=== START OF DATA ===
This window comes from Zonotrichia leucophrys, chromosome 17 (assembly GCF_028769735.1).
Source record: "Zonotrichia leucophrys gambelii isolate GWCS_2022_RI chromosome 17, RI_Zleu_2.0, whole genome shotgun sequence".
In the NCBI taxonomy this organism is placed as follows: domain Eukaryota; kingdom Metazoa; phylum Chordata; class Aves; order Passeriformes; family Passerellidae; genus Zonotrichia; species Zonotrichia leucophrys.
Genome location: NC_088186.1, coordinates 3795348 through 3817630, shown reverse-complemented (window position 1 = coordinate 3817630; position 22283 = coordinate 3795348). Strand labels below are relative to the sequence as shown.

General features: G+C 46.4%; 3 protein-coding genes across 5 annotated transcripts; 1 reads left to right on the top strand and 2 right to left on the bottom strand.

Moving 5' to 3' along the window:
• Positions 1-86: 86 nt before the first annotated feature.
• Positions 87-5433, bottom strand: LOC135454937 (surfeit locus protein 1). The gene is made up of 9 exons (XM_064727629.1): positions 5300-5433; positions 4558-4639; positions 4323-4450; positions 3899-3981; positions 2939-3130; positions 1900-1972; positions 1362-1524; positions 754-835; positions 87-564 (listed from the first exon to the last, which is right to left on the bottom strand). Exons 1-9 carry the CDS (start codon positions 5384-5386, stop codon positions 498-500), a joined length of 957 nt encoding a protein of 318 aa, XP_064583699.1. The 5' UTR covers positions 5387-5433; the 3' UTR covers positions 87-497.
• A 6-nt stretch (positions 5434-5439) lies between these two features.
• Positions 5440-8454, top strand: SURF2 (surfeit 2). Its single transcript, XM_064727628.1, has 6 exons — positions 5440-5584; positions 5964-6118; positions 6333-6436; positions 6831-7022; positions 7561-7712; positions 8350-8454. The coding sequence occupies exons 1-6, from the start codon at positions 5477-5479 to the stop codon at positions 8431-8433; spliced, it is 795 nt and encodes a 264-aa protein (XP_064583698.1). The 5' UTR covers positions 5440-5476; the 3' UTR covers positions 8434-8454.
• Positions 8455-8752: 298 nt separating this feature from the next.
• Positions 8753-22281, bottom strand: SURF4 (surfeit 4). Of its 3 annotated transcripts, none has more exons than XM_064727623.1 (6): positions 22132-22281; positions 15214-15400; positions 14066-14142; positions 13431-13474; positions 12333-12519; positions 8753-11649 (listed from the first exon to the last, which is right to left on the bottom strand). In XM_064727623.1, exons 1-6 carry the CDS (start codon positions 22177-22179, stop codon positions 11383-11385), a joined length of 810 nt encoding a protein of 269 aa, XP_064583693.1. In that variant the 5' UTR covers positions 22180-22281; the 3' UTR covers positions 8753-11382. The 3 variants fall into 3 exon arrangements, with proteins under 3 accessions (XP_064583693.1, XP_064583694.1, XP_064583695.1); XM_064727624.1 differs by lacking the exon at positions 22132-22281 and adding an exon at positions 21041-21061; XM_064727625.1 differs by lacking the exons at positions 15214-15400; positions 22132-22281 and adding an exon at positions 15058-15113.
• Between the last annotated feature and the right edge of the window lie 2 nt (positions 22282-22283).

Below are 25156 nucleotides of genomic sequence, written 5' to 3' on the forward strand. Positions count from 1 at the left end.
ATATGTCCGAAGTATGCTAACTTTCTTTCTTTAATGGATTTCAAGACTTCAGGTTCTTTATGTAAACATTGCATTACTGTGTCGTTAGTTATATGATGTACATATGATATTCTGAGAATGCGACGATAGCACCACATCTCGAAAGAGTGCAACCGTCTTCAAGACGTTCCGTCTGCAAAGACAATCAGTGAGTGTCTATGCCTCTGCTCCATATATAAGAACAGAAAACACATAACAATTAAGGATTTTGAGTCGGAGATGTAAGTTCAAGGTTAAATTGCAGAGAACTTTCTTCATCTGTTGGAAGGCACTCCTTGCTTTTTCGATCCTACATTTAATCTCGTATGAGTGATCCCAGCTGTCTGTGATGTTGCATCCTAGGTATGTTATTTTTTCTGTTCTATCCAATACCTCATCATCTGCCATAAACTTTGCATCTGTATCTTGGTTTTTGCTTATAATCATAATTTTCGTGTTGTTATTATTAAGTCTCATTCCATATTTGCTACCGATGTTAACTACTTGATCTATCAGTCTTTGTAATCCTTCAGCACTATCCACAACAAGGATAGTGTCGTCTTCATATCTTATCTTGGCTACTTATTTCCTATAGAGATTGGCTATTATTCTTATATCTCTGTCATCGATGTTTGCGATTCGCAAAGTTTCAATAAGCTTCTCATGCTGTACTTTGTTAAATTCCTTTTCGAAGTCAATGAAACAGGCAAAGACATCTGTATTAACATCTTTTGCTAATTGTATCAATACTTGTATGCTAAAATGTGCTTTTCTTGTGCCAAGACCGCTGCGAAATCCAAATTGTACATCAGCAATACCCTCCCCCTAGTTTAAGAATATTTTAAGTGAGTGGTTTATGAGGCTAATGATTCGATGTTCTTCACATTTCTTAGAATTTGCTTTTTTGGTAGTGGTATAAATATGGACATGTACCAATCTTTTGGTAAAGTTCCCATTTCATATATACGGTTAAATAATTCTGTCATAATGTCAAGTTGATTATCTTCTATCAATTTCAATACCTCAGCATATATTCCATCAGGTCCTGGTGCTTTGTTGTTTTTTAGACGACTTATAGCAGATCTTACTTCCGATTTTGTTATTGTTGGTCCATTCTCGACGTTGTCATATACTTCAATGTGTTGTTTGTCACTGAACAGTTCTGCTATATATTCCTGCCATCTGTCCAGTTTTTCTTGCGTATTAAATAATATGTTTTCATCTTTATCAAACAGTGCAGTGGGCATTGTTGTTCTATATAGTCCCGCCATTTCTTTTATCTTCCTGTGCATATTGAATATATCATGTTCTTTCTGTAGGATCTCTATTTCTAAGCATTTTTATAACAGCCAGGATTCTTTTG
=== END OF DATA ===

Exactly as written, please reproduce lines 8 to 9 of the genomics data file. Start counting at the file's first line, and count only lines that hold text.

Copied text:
• Positions 87-5433, bottom strand: LOC135454937 (surfeit locus protein 1). The gene is made up of 9 exons (XM_064727629.1): positions 5300-5433; positions 4558-4639; positions 4323-4450; positions 3899-3981; positions 2939-3130; positions 1900-1972; positions 1362-1524; positions 754-835; positions 87-564 (listed from the first exon to the last, which is right to left on the bottom strand). Exons 1-9 carry the CDS (start codon positions 5384-5386, stop codon positions 498-500), a joined length of 957 nt encoding a protein of 318 aa, XP_064583699.1. The 5' UTR covers positions 5387-5433; the 3' UTR covers positions 87-497.
• A 6-nt stretch (positions 5434-5439) lies between these two features.